Moreover, she won a Drama Desk and a Tony Award for her role in the stage play “Good People” (2011). Recently, Frances landed the lead role in the miniseries “Olive Kitteridge” (2014) for which she won a Satellite, Screen Actors Guild, Critics’ Choice Television and Primetime Emmy Awards as the Lead Actress in a Series or Movie.
To conclude, all the above mentioned roles have added steadily to the size of Frances McDormand’s net worth.
Finally, in the personal life of McDormand, she married Joel Coen in 1984; they live in New York City. The family adopted a child from Paraguay in 1994.
In 2015 she became the 23rd performer to have won the Triple Crown of Acting (an Oscar, an Emmy, and a Tony). She won the 1997 Best Actress Oscar for Fargo (1996), the 2011 Best Leading Actress in a Play Tony for "Good People," and the 2015 Outstanding Lead Actress in a Miniseries or Movie Emmy for Olive Kitteridge (2014).
After a break from film work to focus raising her son, she has returned to work on location in Dublin, Ireland filming This Must Be the Place (2011) with Sean Penn. Also she has been filming her scenes for the upcoming Michael Bay blockbuster sequel Transformers: Dark of the Moon (2011), overseeing projects as a producer and shortly begins rehearsals for her Broadway return in 'Good People' opposite Tate Donovan, previews beginning February 8, 2011. [August 2010]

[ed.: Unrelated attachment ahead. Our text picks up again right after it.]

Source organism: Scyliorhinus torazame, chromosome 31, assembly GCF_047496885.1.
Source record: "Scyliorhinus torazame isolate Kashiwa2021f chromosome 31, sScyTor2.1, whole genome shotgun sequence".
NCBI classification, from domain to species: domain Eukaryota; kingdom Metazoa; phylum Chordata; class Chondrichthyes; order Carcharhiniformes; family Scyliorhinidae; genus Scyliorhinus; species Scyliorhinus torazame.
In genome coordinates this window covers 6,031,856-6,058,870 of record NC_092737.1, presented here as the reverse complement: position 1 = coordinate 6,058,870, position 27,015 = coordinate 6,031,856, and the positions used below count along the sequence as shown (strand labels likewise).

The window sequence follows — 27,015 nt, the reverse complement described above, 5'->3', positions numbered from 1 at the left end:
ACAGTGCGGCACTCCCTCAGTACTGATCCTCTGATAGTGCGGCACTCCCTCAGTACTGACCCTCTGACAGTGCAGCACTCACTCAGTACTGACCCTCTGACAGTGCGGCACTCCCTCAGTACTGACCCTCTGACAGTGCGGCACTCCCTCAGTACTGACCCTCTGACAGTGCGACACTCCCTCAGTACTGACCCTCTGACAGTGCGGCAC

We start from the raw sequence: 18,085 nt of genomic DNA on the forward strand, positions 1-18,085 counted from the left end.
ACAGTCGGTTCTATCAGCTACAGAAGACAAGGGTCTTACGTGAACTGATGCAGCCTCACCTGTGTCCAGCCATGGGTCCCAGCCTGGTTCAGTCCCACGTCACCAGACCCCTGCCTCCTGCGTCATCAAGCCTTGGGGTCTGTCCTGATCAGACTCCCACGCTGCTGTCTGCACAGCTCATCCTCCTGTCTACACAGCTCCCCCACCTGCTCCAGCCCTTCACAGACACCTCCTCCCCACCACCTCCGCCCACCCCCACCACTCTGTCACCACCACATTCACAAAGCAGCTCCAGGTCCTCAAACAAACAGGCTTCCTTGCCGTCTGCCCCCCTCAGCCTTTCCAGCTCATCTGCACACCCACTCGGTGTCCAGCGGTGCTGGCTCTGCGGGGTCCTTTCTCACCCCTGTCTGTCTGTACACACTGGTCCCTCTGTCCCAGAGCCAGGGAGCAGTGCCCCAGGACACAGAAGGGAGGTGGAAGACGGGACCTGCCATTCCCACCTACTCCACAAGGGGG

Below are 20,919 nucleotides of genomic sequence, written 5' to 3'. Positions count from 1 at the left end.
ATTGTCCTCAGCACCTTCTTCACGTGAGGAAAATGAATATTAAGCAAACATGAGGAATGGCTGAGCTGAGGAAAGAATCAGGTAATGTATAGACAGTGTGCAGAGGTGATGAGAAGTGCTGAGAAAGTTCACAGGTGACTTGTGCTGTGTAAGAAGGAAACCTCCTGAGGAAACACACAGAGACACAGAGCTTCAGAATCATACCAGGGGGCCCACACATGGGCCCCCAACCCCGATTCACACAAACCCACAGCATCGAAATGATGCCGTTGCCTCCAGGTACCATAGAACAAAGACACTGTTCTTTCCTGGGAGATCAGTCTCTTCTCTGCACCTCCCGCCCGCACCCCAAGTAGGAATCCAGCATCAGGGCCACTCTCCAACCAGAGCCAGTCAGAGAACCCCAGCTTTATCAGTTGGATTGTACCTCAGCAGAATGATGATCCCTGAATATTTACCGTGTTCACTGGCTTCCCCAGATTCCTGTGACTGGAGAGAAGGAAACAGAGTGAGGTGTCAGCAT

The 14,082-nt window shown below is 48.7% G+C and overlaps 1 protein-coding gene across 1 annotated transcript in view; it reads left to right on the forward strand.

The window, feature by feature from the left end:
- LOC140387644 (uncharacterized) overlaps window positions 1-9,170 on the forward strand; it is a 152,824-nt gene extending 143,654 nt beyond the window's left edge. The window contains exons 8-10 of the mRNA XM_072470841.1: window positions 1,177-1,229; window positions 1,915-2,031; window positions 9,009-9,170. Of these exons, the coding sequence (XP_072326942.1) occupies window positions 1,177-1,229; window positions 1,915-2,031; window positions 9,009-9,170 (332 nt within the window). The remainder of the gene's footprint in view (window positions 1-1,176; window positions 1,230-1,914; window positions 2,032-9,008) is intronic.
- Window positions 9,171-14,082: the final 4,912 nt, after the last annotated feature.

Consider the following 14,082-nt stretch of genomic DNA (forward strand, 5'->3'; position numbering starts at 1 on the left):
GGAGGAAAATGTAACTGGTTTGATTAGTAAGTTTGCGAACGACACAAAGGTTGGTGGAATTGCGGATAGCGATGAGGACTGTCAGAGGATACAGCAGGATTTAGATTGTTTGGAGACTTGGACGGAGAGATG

Won a Tony for Best Performance by an Actress in a Leading Role in a Play in 2011. She was awarded for her performance in the play "Good People".
Her performance as Marge Gunderson in Fargo (1996) is ranked #27 on Premiere Magazine's 100 Greatest Movie Characters of All Time.
Was listed as a potential nominee on the 2006 Razzie Award nominating ballot. She was listed as a suggestion in the Worst Supporting Actress category for her performance in the film Æon Flux (2005). However, she failed to receive a nomination. (Had she gotten the nomination, she would have been one of the few to be nominated for both Best Supporting Actress at the Oscars, for North Country (2005), and Worst Supporting Actress at the Razzies in the same year.)
Was nominated for Broadway's 1988 Tony Award as Best Actress (Play) for a revival of Tennessee Williams's "A Streetcar Named Desire.".
Her Oscar-winning role, as Marge Gunderson in the film Fargo (1996), was ranked #33 in the American Film Institute's Heroes list in their 100 years of The Greatest Screen Heroes and Villains.
Was jury president of the Berlin Film Festival, 2004.